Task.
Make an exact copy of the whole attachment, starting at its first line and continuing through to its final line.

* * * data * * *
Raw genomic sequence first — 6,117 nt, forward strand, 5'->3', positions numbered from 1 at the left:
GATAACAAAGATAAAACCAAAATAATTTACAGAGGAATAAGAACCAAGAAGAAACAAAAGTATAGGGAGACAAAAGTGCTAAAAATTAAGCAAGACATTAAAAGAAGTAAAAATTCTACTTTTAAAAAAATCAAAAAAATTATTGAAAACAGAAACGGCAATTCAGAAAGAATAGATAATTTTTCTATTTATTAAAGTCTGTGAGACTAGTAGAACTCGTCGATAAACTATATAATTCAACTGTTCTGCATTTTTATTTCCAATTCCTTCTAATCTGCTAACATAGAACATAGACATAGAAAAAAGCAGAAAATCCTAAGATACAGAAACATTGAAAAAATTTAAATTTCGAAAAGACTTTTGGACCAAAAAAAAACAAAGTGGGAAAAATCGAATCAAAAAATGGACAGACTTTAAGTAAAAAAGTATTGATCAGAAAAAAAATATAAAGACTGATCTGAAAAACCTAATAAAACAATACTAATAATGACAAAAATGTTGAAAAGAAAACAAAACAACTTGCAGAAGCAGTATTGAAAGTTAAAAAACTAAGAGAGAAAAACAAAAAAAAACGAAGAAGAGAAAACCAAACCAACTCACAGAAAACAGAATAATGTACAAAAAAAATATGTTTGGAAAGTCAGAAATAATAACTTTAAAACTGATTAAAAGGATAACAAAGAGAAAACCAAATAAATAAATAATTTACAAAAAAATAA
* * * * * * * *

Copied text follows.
Raw genomic sequence first — 6,117 nt, forward strand, 5'->3', positions numbered from 1 at the left:
GATAACAAAGATAAAACCAAAATAATTTACAGAGGAATAAGAACCAAGAAGAAACAAAAGTATAGGGAGACAAAAGTGCTAAAAATTAAGCAAGACATTAAAAGAAGTAAAAATTCTACTTTTAAAAAAATCAAAAAAATTATTGAAAACAGAAACGGCAATTCAGAAAGAATAGATAATTTTTCTATTTATTAAAGTCTGTGAGACTAGTAGAACTCGTCGATAAACTATATAATTCAACTGTTCTGCATTTTTATTTCCAATTCCTTCTAATCTGCTAACATAGAACATAGACATAGAAAAAAGCAGAAAATCCTAAGATACAGAAACATTGAAAAAATTTAAATTTCGAAAAGACTTTTGGACCAAAAAAAAACAAAGTGGGAAAAATCGAATCAAAAAATGGACAGACTTTAAGTAAAAAAGTATTGATCAGAAAAAAAATATAAAGACTGATCTGAAAAACCTAATAAAACAATACTAATAATGACAAAAATGTTGAAAAGAAAACAAAACAACTTGCAGAAGCAGTATTGAAAGTTAAAAAACTAAGAGAGAAAAACAAAAAAAAACGAAGAAGAGAAAACCAAACCAACTCACAGAAAACAGAATAATGTACAAAAAAAATATGTTTGGAAAGTCAGAAATAATAACTTTAAAACTGATTAAAAGGATAACAAAGAGAAAACCAAATAAATAAATAATTTACAAAAAAATAA